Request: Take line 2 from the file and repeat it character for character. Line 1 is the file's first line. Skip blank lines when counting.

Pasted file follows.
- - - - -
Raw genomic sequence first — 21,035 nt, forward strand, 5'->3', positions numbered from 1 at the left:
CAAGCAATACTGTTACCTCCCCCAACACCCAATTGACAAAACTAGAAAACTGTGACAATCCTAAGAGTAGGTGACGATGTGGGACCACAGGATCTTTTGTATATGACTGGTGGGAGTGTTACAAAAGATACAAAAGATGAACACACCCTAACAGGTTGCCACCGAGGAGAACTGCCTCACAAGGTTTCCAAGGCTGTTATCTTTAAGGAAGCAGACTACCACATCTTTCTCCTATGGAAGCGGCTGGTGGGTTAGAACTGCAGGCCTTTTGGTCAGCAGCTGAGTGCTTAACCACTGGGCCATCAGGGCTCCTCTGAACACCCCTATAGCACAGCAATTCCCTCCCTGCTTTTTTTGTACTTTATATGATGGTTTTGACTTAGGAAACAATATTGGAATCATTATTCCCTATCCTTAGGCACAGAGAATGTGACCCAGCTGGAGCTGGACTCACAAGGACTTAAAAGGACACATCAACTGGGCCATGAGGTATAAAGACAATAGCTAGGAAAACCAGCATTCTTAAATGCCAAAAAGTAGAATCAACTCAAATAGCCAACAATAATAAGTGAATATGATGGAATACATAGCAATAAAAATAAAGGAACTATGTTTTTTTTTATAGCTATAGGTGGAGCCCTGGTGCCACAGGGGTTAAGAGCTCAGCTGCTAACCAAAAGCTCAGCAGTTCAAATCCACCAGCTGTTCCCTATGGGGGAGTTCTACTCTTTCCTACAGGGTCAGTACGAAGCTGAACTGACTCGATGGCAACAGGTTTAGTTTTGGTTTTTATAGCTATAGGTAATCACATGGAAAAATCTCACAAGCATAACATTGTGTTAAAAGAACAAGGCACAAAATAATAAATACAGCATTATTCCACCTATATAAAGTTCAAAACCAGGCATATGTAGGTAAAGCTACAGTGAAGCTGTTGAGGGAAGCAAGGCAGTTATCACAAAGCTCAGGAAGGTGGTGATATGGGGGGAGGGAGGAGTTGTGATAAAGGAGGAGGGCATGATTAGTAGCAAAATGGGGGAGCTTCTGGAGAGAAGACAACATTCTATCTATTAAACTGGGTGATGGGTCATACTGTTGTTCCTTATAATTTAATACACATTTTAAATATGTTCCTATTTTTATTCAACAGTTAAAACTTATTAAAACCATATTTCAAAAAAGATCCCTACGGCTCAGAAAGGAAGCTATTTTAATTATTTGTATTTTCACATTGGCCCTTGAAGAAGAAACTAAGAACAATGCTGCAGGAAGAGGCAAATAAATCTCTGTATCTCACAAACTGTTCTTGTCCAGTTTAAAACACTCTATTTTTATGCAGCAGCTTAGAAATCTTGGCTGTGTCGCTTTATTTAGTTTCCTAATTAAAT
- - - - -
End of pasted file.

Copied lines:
CAAGCAATACTGTTACCTCCCCCAACACCCAATTGACAAAACTAGAAAACTGTGACAATCCTAAGAGTAGGTGACGATGTGGGACCACAGGATCTTTTGTATATGACTGGTGGGAGTGTTACAAAAGATACAAAAGATGAACACACCCTAACAGGTTGCCACCGAGGAGAACTGCCTCACAAGGTTTCCAAGGCTGTTATCTTTAAGGAAGCAGACTACCACATCTTTCTCCTATGGAAGCGGCTGGTGGGTTAGAACTGCAGGCCTTTTGGTCAGCAGCTGAGTGCTTAACCACTGGGCCATCAGGGCTCCTCTGAACACCCCTATAGCACAGCAATTCCCTCCCTGCTTTTTTTGTACTTTATATGATGGTTTTGACTTAGGAAACAATATTGGAATCATTATTCCCTATCCTTAGGCACAGAGAATGTGACCCAGCTGGAGCTGGACTCACAAGGACTTAAAAGGACACATCAACTGGGCCATGAGGTATAAAGACAATAGCTAGGAAAACCAGCATTCTTAAATGCCAAAAAGTAGAATCAACTCAAATAGCCAACAATAATAAGTGAATATGATGGAATACATAGCAATAAAAATAAAGGAACTATGTTTTTTTTTATAGCTATAGGTGGAGCCCTGGTGCCACAGGGGTTAAGAGCTCAGCTGCTAACCAAAAGCTCAGCAGTTCAAATCCACCAGCTGTTCCCTATGGGGGAGTTCTACTCTTTCCTACAGGGTCAGTACGAAGCTGAACTGACTCGATGGCAACAGGTTTAGTTTTGGTTTTTATAGCTATAGGTAATCACATGGAAAAATCTCACAAGCATAACATTGTGTTAAAAGAACAAGGCACAAAATAATAAATACAGCATTATTCCACCTATATAAAGTTCAAAACCAGGCATATGTAGGTAAAGCTACAGTGAAGCTGTTGAGGGAAGCAAGGCAGTTATCACAAAGCTCAGGAAGGTGGTGATATGGGGGGAGGGAGGAGTTGTGATAAAGGAGGAGGGCATGATTAGTAGCAAAATGGGGGAGCTTCTGGAGAGAAGACAACATTCTATCTATTAAACTGGGTGATGGGTCATACTGTTGTTCCTTATAATTTAATACACATTTTAAATATGTTCCTATTTTTATTCAACAGTTAAAACTTATTAAAACCATATTTCAAAAAAGATCCCTACGGCTCAGAAAGGAAGCTATTTTAATTATTTGTATTTTCACATTGGCCCTTGAAGAAGAAACTAAGAACAATGCTGCAGGAAGAGGCAAATAAATCTCTGTATCTCACAAACTGTTCTTGTCCAGTTTAAAACACTCTATTTTTATGCAGCAGCTTAGAAATCTTGGCTGTGTCGCTTTATTTAGTTTCCTAATTAAAT